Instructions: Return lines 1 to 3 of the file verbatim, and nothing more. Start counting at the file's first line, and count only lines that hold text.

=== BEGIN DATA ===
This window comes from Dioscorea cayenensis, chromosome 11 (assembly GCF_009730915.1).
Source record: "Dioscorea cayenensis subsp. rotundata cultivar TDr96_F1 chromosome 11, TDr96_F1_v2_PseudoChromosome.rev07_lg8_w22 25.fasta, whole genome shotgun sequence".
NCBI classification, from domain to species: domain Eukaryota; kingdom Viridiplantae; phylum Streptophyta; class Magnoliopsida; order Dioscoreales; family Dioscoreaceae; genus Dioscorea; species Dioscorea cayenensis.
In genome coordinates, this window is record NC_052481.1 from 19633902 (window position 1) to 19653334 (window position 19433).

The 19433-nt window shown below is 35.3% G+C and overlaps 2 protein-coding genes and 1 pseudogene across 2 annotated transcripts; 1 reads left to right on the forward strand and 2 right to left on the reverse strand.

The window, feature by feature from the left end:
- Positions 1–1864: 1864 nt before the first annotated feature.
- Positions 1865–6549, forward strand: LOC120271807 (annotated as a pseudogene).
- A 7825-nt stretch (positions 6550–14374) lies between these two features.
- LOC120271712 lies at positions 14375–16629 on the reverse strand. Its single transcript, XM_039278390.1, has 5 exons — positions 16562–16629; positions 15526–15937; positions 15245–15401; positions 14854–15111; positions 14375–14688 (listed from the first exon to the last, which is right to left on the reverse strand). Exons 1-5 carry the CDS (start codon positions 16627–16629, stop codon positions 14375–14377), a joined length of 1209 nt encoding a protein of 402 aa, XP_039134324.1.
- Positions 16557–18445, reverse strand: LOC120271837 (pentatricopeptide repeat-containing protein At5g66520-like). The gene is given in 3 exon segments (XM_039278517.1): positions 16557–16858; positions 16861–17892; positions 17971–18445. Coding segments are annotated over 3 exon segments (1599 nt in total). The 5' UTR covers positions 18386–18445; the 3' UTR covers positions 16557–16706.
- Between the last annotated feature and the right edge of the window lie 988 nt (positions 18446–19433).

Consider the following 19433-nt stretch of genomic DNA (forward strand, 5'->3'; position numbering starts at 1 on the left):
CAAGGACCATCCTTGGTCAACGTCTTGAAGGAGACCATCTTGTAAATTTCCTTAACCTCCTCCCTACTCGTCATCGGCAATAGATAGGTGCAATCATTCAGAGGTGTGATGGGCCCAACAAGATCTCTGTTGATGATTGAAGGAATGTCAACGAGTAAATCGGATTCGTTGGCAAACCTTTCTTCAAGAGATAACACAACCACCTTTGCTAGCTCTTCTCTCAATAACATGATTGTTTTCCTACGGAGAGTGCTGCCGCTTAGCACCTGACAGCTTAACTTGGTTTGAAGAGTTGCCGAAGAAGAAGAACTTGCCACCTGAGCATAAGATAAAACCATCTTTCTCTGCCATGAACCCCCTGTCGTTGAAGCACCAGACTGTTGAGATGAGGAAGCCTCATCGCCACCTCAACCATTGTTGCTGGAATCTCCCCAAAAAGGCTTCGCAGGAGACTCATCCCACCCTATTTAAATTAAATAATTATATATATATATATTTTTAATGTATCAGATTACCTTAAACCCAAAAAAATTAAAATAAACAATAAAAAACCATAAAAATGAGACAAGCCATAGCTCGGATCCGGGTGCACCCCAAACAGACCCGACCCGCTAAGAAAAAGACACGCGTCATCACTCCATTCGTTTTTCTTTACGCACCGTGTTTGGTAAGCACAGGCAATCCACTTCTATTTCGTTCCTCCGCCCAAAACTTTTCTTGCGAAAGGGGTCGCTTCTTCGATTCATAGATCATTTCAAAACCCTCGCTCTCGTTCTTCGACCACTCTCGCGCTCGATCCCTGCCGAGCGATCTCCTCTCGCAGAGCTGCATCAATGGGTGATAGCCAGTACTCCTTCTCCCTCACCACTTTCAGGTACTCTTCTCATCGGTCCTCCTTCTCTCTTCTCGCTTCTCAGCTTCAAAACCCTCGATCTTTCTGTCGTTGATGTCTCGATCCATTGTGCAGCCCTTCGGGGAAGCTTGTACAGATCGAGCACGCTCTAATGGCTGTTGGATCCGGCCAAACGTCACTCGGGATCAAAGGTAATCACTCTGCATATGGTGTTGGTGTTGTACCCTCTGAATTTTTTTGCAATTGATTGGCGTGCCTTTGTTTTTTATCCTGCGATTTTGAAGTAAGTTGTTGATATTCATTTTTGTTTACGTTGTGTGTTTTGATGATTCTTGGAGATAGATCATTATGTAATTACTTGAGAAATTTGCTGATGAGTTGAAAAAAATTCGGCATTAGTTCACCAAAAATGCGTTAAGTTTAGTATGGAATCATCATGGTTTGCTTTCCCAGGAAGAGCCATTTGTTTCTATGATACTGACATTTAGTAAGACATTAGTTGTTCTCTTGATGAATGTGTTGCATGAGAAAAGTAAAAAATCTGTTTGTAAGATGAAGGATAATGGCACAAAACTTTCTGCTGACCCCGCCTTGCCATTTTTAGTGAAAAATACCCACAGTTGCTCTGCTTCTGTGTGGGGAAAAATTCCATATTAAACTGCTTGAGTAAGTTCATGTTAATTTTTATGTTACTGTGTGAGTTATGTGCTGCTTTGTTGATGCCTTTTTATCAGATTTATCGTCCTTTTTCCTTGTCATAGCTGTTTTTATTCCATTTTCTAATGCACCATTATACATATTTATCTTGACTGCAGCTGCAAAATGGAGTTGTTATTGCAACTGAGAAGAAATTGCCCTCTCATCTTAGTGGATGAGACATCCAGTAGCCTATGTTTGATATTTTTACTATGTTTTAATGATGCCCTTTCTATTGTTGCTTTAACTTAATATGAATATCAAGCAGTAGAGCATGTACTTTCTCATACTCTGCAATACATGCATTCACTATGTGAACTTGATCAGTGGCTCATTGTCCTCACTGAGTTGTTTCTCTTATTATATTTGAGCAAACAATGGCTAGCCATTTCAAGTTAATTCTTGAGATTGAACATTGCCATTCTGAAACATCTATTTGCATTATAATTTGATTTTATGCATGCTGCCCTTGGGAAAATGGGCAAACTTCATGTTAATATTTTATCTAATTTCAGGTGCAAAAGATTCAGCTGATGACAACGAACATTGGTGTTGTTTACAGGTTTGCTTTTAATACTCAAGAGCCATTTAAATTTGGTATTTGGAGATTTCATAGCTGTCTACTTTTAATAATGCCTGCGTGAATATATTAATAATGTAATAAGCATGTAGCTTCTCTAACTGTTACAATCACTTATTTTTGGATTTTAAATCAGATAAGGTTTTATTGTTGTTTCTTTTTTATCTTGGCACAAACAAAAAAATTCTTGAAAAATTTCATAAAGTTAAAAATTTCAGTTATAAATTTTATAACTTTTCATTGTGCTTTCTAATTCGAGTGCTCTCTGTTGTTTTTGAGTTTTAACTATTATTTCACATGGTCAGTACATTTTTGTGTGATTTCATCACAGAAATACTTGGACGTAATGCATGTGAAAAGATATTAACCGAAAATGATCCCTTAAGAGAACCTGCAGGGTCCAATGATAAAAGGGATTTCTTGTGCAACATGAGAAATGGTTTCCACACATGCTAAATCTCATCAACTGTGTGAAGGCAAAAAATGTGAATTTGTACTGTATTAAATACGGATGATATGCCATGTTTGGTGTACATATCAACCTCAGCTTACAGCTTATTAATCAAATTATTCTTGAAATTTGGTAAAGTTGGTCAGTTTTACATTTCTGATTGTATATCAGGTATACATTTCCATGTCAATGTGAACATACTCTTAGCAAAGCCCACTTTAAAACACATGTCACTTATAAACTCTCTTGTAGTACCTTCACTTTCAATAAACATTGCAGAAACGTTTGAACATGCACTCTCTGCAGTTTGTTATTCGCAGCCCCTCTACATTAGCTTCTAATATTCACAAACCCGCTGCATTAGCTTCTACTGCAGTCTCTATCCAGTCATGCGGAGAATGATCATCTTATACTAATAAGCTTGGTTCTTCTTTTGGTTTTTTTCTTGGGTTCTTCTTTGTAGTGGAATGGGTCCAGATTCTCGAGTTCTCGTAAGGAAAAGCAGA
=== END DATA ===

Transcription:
This window comes from Dioscorea cayenensis, chromosome 11 (assembly GCF_009730915.1).
Source record: "Dioscorea cayenensis subsp. rotundata cultivar TDr96_F1 chromosome 11, TDr96_F1_v2_PseudoChromosome.rev07_lg8_w22 25.fasta, whole genome shotgun sequence".
NCBI classification, from domain to species: domain Eukaryota; kingdom Viridiplantae; phylum Streptophyta; class Magnoliopsida; order Dioscoreales; family Dioscoreaceae; genus Dioscorea; species Dioscorea cayenensis.